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Kidney Care Center

Peritoneal dialysis and its complications

November 22, 2021

The number of patients suffering from chronic kidney disease or loss of kidney function is increasing worldwide and with it the number of people who need renal replacement therapy. One of the major tasks of the kidneys is the filtering of the metabolite from the blood. If the kidneys are no longer able to perform this task, the blood has to be cleansed and drained artificially by way of dialysis (blood washing). Some patients choose the flexible method of dialysis called peritoneal dialysis (PD), which uses the membrane of the peritoneum as a filter. The advantage of peritoneal dialysis is that it can be performed independently at home, which improves the quality of life. In addition, this vascular-sparing form of removing excess water and dissolved urinary substances can often better preserve any remaining kidney function. The solution used during PD is a mixture of dextrose (sugar), salt, and other minerals dissolved in water, called dialysis solution, which is placed in a person’s abdominal cavity through a catheter.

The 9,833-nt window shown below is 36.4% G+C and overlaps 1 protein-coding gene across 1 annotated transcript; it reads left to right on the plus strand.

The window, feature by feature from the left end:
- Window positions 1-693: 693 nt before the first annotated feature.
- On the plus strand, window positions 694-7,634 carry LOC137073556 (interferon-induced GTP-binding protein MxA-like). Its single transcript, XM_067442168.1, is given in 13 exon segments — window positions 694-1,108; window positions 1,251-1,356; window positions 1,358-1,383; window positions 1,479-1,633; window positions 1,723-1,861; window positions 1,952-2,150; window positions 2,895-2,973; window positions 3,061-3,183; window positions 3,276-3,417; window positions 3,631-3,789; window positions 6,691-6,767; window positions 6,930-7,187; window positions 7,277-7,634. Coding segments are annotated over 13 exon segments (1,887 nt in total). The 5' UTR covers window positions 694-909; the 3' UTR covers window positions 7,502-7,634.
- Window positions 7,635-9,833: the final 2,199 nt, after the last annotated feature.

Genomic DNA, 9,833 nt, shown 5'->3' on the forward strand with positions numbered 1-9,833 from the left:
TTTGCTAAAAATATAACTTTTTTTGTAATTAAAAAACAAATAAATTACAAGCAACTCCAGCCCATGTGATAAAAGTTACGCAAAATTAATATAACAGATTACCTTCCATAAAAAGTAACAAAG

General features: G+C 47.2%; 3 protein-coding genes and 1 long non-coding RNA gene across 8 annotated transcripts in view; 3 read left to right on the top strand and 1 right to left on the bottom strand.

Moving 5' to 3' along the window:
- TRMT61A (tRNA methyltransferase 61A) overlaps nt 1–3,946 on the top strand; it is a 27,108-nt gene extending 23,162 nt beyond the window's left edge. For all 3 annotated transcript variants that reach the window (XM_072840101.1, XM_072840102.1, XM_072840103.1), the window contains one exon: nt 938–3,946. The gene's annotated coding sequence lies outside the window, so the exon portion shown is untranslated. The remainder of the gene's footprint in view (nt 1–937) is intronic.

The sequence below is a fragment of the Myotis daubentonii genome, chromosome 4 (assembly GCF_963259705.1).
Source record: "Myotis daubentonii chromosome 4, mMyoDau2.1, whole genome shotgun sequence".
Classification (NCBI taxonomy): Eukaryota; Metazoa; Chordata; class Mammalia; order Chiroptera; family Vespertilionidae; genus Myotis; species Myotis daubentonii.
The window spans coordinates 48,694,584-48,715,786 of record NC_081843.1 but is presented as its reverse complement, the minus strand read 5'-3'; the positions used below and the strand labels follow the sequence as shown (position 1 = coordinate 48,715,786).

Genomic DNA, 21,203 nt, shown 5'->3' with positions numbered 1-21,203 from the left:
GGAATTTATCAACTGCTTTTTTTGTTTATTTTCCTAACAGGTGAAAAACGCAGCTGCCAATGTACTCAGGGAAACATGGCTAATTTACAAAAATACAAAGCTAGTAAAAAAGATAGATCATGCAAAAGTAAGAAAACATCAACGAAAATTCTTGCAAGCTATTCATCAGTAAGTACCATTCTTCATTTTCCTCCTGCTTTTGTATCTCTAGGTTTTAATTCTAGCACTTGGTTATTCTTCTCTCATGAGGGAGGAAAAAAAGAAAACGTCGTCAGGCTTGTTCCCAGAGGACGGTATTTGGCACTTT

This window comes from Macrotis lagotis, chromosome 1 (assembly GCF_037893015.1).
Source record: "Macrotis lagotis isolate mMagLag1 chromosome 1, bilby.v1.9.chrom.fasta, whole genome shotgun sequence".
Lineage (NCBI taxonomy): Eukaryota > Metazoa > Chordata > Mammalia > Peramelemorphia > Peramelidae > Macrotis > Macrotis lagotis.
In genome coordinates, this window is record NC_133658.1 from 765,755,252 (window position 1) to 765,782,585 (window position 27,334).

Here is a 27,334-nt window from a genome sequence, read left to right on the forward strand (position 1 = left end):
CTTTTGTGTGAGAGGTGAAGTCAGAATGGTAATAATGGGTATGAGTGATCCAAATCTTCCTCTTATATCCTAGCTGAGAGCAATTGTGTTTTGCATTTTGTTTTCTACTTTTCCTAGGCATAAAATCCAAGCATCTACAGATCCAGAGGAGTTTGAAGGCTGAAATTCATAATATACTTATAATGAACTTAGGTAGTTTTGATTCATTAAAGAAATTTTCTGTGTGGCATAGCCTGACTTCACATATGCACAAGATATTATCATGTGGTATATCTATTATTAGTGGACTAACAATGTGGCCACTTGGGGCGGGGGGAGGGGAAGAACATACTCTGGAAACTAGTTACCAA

Peritoneal Dialysis related infections, including peritonitis, exit‐site infections (ESI), and tunnel infections, are important complications, resulting in significant morbidity and risk of death. 

Early complications related to peritoneal access are divided into mechanical (bleeding, visceral perforation, dialysate leaks, catheter dysfunction, hernia formation, cuff extrusion) and infectious (early peritonitis, surgical wound, tunnel and exit site infections).

The most frequent and important complication of peritoneal dialysis (PD) catheters is an infection called:

  • Peritonitis, an infection of the lining of the abdominal cavity (peritoneum). This infection can also develop at the site where the tube (catheter) is inserted to carry the cleansing fluid into and out of your abdomen.
  • Weight gain. The dialysate contains sugar (dextrose). Absorbing some of the dialysates might cause you to take in hundreds of extra calories daily, leading to weight gain. The extra calories can also cause high blood sugar, especially if you have diabetes.
  • Holding fluid in your abdomen for long periods may strain your muscles.
  • Inadequate dialysis. Peritoneal dialysis can become ineffective after several years. You might need to switch to hemodialysis.

To prevent complications of peritoneal dialysis there are protocols in place to decrease the infection risk in PD patients. These include proper catheter placement, exit-site care including Staphylococcus aureus prophylaxis, careful training of patients with periodic re-training, prevention of contamination, and prevention of procedure-related and fungal peritonitis.

Suzanne Naeem

Dr. Umair Haider